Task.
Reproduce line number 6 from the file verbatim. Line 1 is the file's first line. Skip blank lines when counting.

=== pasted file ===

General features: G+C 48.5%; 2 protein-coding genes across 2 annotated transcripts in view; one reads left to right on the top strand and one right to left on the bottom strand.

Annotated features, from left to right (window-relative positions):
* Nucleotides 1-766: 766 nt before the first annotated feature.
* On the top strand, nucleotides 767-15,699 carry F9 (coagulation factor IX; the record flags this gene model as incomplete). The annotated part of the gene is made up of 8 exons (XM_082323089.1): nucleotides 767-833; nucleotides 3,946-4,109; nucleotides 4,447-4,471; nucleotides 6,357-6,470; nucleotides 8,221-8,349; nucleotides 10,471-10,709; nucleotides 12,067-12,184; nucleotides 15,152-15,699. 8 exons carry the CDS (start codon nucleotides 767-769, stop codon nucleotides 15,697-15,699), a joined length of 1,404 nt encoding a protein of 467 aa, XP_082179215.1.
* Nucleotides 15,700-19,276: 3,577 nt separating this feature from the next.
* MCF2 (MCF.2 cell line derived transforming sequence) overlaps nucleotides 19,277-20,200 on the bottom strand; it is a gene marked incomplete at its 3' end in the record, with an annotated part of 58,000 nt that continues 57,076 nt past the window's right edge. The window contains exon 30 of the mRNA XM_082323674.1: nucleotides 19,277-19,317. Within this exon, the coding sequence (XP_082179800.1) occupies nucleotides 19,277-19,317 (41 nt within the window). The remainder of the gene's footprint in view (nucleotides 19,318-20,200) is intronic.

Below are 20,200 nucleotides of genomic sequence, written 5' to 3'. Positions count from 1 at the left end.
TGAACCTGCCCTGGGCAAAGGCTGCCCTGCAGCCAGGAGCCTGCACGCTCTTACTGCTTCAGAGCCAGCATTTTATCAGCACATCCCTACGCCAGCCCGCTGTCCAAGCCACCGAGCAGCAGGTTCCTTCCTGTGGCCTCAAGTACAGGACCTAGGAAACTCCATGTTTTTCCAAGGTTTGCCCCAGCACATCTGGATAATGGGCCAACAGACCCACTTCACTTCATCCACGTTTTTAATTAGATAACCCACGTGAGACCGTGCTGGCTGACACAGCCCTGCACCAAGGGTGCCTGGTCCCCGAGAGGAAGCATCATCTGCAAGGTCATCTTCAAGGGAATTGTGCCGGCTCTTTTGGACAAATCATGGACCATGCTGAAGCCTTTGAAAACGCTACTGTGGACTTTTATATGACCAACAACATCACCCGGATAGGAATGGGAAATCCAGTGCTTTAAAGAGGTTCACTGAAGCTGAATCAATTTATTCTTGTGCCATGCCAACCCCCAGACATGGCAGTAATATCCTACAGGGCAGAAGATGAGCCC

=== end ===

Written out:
* MCF2 (MCF.2 cell line derived transforming sequence) overlaps nucleotides 19,277-20,200 on the bottom strand; it is a gene marked incomplete at its 3' end in the record, with an annotated part of 58,000 nt that continues 57,076 nt past the window's right edge. The window contains exon 30 of the mRNA XM_082323674.1: nucleotides 19,277-19,317. Within this exon, the coding sequence (XP_082179800.1) occupies nucleotides 19,277-19,317 (41 nt within the window). The remainder of the gene's footprint in view (nucleotides 19,318-20,200) is intronic.